Many people around the world have begun to spend more time outdoors as an attempt to destress and pass the time during this period of uncertainty. Hiking trails are busy, dogs are enjoying more and more walks, and public parks are filled with fitness junkies. Exercising is an excellent way to reduce stress and stay healthy, especially when it’s done outside in the fresh air and sunshine. However, with temperatures creeping into the 90s and beyond in some areas, dehydration and heat exhaustion while working out become a very real concern. Whether you’re attending a workout class in a park, hiking with friends, or even taking the dog for a walk, be sure to take care on hot days. When the temperature rises, even the “easiest” exercise can quickly become extremely taxing. Learn all about the most common heat-related illnesses and review our top tips for how to safely enjoy your outdoor exercise.
Heatstroke is the most serious heat related illness and it occurs when the body becomes unable to control its temperature. Under normal circumstances, your body can cool itself down by sweating. However, when you suffer from heat stroke, your sweating mechanism fails, your body temperature rises rapidly, and you are unable to cool yourself down.
Heat exhaustion is the result of a lack of water and salt caused predominately by excessive sweating. It can develop after inadequate replacement of fluids. If left untreated, heat exhaustion may lead to heatstroke.
Heat cramps are painful muscle contractions that can occur with exercise, especially in a hot environment. They are caused by low salt levels in your muscles due to excessive sweating and inadequate fluid intake. Heat cramps may also be a symptom of heat exhaustion.
Excessive sweating in hot weather can also cause a skin irritation called heat rash. It develops when your pores become blocked and sweat can’t escape from your skin. Different types of heat rash can range in severity, and they can all look a bit different.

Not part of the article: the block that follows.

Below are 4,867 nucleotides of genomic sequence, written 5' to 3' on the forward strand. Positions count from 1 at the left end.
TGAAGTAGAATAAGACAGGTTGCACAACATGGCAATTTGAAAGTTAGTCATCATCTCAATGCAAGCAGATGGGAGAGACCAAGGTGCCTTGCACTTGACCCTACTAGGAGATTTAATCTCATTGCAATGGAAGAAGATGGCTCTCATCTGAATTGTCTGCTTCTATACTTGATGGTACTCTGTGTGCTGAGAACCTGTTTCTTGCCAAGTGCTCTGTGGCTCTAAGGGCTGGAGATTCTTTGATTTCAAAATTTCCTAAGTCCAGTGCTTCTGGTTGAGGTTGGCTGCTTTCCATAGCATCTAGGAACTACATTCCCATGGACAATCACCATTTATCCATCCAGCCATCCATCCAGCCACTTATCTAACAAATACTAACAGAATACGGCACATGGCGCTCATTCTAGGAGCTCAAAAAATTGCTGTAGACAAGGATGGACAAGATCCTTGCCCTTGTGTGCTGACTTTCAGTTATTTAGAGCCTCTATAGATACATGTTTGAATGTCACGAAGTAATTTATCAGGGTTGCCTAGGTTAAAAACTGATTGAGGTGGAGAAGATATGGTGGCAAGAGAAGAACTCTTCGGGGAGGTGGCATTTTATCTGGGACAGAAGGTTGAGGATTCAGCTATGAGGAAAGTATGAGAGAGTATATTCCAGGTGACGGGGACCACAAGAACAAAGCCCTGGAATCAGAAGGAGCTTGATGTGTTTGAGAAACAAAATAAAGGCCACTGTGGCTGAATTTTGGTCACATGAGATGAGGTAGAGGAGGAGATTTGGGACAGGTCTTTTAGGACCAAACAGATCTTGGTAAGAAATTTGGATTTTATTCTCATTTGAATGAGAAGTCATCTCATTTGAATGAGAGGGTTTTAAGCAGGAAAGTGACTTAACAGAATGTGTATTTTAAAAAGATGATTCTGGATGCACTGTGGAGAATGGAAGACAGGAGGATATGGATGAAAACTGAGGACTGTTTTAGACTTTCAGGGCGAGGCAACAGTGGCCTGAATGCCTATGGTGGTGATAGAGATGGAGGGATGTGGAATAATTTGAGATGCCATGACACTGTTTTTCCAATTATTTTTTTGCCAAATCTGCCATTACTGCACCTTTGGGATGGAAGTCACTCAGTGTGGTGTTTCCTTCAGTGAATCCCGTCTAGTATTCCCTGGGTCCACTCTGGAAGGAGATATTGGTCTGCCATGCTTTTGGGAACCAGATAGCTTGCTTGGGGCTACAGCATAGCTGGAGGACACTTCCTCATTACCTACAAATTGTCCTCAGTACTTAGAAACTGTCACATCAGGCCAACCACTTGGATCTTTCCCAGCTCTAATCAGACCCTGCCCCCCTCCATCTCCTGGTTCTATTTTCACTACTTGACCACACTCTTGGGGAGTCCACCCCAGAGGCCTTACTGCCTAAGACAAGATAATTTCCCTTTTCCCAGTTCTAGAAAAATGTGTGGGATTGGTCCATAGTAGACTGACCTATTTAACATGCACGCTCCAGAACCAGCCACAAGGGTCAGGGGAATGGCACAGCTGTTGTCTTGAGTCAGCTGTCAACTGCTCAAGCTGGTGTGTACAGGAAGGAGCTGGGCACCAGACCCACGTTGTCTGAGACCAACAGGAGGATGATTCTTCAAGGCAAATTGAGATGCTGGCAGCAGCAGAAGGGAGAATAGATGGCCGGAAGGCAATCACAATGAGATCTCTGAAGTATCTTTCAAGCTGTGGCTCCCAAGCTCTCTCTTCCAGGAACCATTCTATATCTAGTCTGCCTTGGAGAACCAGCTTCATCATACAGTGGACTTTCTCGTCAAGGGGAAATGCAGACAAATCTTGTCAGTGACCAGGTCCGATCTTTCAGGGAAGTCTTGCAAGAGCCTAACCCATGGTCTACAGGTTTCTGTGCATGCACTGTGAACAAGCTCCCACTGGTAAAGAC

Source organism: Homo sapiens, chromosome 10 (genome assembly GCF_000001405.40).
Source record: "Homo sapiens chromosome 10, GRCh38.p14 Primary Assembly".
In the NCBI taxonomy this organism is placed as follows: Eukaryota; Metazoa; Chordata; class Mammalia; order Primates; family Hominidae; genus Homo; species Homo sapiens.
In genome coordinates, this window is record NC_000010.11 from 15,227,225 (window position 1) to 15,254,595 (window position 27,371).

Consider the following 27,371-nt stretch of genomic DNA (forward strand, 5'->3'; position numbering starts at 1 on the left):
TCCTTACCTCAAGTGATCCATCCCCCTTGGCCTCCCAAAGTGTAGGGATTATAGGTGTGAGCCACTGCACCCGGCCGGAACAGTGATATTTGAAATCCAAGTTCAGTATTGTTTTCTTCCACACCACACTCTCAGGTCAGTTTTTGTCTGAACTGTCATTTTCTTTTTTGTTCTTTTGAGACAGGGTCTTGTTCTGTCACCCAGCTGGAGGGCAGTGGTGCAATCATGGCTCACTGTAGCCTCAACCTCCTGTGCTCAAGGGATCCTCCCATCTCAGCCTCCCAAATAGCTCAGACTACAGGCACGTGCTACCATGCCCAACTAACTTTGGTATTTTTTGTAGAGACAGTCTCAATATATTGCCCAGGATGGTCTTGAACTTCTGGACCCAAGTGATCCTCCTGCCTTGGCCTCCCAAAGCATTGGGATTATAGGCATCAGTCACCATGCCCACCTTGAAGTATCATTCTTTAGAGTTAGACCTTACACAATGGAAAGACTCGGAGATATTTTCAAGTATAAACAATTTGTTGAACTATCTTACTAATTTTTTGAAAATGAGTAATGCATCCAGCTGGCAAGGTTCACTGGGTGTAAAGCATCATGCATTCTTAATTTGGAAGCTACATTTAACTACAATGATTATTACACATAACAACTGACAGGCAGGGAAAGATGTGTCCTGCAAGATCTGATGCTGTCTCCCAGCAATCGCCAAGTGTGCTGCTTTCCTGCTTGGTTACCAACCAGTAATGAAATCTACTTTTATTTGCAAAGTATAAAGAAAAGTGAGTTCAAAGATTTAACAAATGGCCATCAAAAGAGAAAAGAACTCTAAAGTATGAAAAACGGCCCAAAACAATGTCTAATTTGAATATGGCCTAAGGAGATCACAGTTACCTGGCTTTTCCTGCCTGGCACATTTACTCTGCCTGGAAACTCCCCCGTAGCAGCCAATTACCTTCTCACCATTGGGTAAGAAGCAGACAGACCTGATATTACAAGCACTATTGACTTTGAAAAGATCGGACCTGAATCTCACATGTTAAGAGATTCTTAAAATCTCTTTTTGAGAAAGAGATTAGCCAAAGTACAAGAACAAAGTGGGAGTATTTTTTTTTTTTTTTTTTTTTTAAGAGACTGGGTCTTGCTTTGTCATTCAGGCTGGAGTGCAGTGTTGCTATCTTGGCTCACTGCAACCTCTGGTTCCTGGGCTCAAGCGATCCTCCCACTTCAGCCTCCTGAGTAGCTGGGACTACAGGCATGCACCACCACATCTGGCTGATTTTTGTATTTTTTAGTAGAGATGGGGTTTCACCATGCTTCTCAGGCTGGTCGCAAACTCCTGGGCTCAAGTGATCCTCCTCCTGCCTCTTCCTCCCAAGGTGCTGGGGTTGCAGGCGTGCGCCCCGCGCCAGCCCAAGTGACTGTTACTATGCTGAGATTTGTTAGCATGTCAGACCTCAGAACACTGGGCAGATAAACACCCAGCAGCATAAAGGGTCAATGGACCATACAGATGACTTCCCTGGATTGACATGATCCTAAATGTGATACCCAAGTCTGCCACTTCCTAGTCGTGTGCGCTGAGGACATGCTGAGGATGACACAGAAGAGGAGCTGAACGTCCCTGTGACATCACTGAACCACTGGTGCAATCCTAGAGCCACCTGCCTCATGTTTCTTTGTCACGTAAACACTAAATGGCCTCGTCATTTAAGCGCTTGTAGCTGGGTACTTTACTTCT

If you choose to exercise outside in the heat, keep these tips in mind:
Before you decide to do a workout outside this summer, make sure to check the weather report. If the heat or humidity is higher than you’re used to, there’s no shame in dialing back your workout or even rescheduling. A workout that feels easy on a cool day can be dangerously intense on a hot day. Additionally, cooling down is harder in humid weather because sweat may not evaporate as quickly from your skin. Respect your body and your limitations, your workout can always wait until later in the evening or even another day when it’s cooler outside.
If you’re used to exercising indoors and have only recently ventured outside as a result of the pandemic, take it easy at first when you exercise in the heat. For the first one to two weeks of exercising outdoors, limit the length of your workouts and pay attention to the warning signs of heat exhaustion. As you begin to get used to working out in the heat, you may gradually increase the intensity.
While it’s always important to be comfortable when you work out, what you wear matters even more when you’re exercising in the heat. Light-colored, loose, sweat-wicking material is best for hot weather. Try to avoid dark colored fabrics that can absorb heat. Additionally, if you’re hiking or taking a long walk, consider wearing a light-colored hat that will keep the sun off your face and neck, and don’t forget sunscreen! Getting a sunburn may decrease your body’s ability to cool itself down.
Adequate hydration is one of the most important factors in avoiding heat related illness. Don’t wait until you’re thirsty to hydrate! Begin drinking before you start your activities and continue staying hydrated during and after the workout. If you’re planning an especially strenuous workout, consider bringing a sports drink along instead of just water. Sports drinks can help replace the sodium you lose through sweating, which may help you avoid heat-related illnesses.
As with any other physical activity, always check with your doctor before taking on any new exercise routine, whether inside or out.
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